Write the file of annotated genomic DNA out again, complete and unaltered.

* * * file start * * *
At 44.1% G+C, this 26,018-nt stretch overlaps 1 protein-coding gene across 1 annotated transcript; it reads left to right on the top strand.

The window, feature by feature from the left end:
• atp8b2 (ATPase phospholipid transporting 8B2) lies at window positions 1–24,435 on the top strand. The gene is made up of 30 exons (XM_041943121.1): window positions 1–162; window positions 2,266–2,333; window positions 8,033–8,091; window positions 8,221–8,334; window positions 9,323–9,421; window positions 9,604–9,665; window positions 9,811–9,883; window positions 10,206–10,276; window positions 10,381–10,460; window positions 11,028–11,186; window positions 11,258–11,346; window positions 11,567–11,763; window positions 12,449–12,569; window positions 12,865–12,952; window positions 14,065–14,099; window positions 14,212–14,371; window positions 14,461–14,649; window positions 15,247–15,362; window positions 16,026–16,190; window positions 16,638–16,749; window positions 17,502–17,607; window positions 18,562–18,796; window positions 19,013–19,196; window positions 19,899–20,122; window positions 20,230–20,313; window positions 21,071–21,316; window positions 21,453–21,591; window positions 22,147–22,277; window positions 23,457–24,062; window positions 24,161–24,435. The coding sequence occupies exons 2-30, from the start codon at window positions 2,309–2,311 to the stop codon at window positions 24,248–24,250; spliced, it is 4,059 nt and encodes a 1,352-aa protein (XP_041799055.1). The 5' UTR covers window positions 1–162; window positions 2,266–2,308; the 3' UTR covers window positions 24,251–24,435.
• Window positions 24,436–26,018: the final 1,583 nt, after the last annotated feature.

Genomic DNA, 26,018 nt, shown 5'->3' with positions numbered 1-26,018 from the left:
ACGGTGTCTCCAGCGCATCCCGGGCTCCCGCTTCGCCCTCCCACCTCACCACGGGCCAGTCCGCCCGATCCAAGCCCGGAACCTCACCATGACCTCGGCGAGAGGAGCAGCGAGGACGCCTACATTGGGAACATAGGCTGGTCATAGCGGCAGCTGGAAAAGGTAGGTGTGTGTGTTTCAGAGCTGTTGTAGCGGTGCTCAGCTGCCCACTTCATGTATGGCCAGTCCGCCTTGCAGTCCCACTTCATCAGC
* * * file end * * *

At 44.1% G+C, this 26,018-nt stretch overlaps 1 protein-coding gene across 1 annotated transcript; it reads left to right on the top strand.

The window, feature by feature from the left end:
• atp8b2 (ATPase phospholipid transporting 8B2) lies at window positions 1–24,435 on the top strand. The gene is made up of 30 exons (XM_041943121.1): window positions 1–162; window positions 2,266–2,333; window positions 8,033–8,091; window positions 8,221–8,334; window positions 9,323–9,421; window positions 9,604–9,665; window positions 9,811–9,883; window positions 10,206–10,276; window positions 10,381–10,460; window positions 11,028–11,186; window positions 11,258–11,346; window positions 11,567–11,763; window positions 12,449–12,569; window positions 12,865–12,952; window positions 14,065–14,099; window positions 14,212–14,371; window positions 14,461–14,649; window positions 15,247–15,362; window positions 16,026–16,190; window positions 16,638–16,749; window positions 17,502–17,607; window positions 18,562–18,796; window positions 19,013–19,196; window positions 19,899–20,122; window positions 20,230–20,313; window positions 21,071–21,316; window positions 21,453–21,591; window positions 22,147–22,277; window positions 23,457–24,062; window positions 24,161–24,435. The coding sequence occupies exons 2-30, from the start codon at window positions 2,309–2,311 to the stop codon at window positions 24,248–24,250; spliced, it is 4,059 nt and encodes a 1,352-aa protein (XP_041799055.1). The 5' UTR covers window positions 1–162; window positions 2,266–2,308; the 3' UTR covers window positions 24,251–24,435.
• Window positions 24,436–26,018: the final 1,583 nt, after the last annotated feature.

Genomic DNA, 26,018 nt, shown 5'->3' with positions numbered 1-26,018 from the left:
ACGGTGTCTCCAGCGCATCCCGGGCTCCCGCTTCGCCCTCCCACCTCACCACGGGCCAGTCCGCCCGATCCAAGCCCGGAACCTCACCATGACCTCGGCGAGAGGAGCAGCGAGGACGCCTACATTGGGAACATAGGCTGGTCATAGCGGCAGCTGGAAAAGGTAGGTGTGTGTGTTTCAGAGCTGTTGTAGCGGTGCTCAGCTGCCCACTTCATGTATGGCCAGTCCGCCTTGCAGTCCCACTTCATCAGC